North American markets today, Friday, viewed several hours before the opening appear poised to start on a positive note. Many indicators are in the green at the time of writing, although the DOW shifted between green and red while I wrote this column. It is always possible that this can change before and after market opening.
Major European indicators such as the DAX and CAC 40 are in the green, but the FTSE 100 is in the red at time of writing.
The positive factors weighing on the markets this morning include expectations of Black Friday Holiday sales numbers, the transition to the administration of President-elect Joe Biden and an outlook – however nervous – about vaccine cures.
At the same time, the negative factors at work include disappointment over developments in the vaccine field, especially involving AstraZeneca plc.
Shares dropped earlier in the week as questions arose about the effectiveness of its vaccine. According to a CNBC report, Moncef Slaoui, who heads Operation Warp Speed, and others have expressed concerns about AstraZeneca’s tests.
CNBC also reports that analysts at health care and biotech investment bank SVB Leerink LLC. wrote on Monday: "We believe that this product will never be licensed in the U.S."
That one sentence is exceptionally strong language counterpointed against the optimism of AstraZeneca’s Monday morning announcement, especially since Leerink has a track record in this area. If the bank’s analysts have it right, the implications for AstraZeneca are enormous.
Leerink also says that "This belief is based on the design of the company's pivotal trials which does not appear to match the FDA's (Food and Drug Administration) requirements for representation of minorities, severe cases, previously infected individuals and elderly and other increased risk populations.”
Not surprisingly, AstraZeneca pushed back against those appraisals, promising more tests, more data and more results soon. A company spokesperson told CNBC that the tests had been conducted ‘to the highest possible standards.’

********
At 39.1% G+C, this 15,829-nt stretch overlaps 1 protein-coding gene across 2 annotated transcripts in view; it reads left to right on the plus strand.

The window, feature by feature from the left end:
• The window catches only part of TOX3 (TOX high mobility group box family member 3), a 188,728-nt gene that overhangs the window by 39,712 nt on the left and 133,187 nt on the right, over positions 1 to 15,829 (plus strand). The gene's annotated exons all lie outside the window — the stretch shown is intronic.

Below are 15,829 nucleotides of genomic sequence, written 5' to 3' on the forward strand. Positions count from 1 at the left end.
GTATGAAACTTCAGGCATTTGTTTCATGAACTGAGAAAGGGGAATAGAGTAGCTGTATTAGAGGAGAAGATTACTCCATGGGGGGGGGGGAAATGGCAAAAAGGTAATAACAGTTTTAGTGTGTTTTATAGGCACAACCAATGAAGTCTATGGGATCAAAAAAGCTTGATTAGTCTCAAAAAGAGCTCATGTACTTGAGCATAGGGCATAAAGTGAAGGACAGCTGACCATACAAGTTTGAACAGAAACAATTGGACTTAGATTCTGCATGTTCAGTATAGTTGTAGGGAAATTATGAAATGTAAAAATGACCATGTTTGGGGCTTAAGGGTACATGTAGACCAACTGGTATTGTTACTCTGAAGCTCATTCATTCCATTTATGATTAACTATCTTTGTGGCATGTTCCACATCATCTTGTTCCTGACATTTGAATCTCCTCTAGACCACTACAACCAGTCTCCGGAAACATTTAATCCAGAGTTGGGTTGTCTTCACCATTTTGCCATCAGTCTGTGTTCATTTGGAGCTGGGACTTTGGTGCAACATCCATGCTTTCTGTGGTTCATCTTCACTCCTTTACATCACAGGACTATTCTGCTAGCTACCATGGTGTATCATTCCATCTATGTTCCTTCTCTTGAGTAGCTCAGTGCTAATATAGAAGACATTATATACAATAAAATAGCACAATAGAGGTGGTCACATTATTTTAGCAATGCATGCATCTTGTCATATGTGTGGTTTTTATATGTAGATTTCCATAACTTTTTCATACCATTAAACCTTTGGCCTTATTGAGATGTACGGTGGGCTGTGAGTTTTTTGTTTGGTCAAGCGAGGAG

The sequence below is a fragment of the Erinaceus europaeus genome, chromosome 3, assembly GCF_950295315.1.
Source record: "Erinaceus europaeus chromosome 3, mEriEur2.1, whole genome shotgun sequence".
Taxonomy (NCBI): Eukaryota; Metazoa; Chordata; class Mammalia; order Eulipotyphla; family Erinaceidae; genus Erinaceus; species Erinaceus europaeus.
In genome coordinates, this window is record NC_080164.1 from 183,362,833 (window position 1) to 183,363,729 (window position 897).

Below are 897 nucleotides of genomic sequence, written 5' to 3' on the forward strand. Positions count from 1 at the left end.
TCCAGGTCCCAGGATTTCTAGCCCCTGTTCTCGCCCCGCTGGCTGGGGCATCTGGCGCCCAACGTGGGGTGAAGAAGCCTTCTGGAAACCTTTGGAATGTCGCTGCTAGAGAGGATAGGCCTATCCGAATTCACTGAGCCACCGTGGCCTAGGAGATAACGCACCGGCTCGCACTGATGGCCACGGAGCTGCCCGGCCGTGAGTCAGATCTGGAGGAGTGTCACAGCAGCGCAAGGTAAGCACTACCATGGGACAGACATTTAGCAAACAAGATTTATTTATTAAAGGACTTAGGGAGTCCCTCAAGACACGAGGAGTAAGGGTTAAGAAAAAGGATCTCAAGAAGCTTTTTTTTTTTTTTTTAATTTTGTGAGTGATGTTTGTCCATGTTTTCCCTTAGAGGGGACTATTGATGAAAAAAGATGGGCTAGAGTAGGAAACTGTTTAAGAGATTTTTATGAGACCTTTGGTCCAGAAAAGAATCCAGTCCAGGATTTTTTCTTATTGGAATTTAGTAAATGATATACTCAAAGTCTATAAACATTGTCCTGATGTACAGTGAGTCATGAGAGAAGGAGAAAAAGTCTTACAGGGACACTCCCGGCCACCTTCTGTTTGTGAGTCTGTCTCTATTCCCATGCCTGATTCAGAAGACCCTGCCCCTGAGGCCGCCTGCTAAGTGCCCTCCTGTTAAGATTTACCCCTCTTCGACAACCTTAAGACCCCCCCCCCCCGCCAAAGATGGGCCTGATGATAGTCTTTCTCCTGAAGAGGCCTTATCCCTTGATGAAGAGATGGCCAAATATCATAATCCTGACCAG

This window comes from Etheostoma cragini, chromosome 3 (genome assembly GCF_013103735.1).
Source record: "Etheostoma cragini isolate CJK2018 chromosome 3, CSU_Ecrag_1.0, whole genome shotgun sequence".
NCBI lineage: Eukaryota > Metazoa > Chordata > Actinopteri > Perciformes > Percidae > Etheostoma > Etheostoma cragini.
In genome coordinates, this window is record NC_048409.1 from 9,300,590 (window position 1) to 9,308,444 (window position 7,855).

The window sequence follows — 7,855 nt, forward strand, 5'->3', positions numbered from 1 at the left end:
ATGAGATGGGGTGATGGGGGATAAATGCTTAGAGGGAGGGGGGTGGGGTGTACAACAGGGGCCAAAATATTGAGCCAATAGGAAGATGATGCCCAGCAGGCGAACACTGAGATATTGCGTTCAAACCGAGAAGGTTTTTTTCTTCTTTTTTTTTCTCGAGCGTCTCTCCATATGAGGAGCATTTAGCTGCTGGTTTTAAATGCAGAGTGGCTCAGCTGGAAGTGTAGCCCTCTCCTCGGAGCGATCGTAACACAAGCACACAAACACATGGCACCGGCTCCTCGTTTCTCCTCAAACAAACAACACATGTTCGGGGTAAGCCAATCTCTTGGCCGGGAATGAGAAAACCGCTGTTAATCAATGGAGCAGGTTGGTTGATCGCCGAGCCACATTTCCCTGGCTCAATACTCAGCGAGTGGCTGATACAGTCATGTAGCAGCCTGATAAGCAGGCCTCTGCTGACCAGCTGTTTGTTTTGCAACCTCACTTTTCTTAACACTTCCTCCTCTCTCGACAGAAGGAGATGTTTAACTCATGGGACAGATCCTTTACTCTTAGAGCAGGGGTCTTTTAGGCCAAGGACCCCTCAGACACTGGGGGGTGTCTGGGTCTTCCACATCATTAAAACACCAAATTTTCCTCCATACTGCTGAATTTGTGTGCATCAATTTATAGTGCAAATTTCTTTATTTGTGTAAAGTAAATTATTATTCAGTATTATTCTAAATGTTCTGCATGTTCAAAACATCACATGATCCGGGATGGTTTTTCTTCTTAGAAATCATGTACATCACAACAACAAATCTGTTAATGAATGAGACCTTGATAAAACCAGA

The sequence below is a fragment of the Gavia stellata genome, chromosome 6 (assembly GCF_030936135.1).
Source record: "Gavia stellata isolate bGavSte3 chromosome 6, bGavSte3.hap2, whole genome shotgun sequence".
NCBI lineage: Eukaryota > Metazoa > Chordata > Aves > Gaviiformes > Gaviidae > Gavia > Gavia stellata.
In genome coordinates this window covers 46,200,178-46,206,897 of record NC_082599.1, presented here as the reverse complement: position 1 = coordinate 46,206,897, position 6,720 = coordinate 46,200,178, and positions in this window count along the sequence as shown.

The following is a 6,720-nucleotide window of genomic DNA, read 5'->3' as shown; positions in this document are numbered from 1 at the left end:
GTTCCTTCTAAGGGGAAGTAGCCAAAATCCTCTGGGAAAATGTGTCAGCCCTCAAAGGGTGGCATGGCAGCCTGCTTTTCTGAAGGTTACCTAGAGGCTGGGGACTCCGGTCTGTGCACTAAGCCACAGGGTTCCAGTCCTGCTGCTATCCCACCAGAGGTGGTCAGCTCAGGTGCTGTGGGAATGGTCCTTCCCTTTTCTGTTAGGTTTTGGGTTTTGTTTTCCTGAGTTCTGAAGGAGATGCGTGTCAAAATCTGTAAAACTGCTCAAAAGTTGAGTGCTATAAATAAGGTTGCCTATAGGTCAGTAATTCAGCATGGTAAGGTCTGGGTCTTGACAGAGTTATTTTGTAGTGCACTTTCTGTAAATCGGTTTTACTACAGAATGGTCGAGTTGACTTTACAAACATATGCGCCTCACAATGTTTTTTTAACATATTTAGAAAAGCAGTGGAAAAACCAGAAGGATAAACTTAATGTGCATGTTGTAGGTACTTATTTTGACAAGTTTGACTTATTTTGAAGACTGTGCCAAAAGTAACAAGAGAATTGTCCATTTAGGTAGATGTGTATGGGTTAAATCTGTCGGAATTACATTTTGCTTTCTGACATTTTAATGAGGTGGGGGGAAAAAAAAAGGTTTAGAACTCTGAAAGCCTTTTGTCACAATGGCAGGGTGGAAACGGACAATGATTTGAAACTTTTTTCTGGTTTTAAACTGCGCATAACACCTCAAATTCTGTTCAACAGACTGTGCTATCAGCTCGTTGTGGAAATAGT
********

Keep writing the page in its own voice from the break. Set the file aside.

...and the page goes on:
Notwithstanding AstraZeneca’s protestations, its shares dropped. That was the second blow in as many days and followed news that Russia planned to sell vaccines at $20 per dose, a move which, if it crystallizes, would affect the profitability of AstraZeneca and other vaccine firms. The pre-market price this morning is ranging around $51.70, down from Wednesday’s close of $52.60. Whether it recovers and turns positive during the day remains to be seen. What also remains to be seen is whether this casts doubts over other companies rushing vaccines to market.
To an extent, this kind of fluctuation comes with the territory of investing, suggests Jay Nash, Senior Vice President of National Bank Financial in London. “If you choose to own individual stocks you will always be subject to short term changes in opinion or expectations,” he says, “That’s just the way it works.”
Alternatives include owning an exchange traded fund with a fixed selection of stocks or a broad-based mutual fund where the manager decides which stocks to own, which to sell, which to overweight and which to underweight.
As with any invention hitting the market there will be many winners and losers, Nash says. “If we could know which was which investing would be really easy.” That makes investor choices in this area more difficult than usual.
Nash suggests that almost all stocks are subject to their future being questioned and that issues will always arise. “Each investor has to decide if the issues are real or fake,” he says, “In 2007 you could find analysts claiming that the iPhone would flop….”. Analysts also expected the death or near death of Blackberry. Only one of those predictions was right, he recalls.
If AstraZeneca can eventually prove its claims its stock could recover over time.
Vaccine stocks are only one of a huge number of uncertainties currently affecting the market. However, there are also some certainties that can be regarded as definite for the short and medium terms, amongst them continuing low interest rates. While these benefit consumers and corporations, they also benefit governments concerned about their own debts. Federal Reserve Chairman Jerome Powell has said that rates will remain low until 2023 which in real terms is a little more than a year away. It is reasonable to believe that the low rates will last longer, meaning that investing in interest-bearing assets will continue being unappetizing. That will continue driving more money into the market than otherwise might have been the case.
(That also has continuing implications for retirement planning, and I’ll review them at in a future edition.).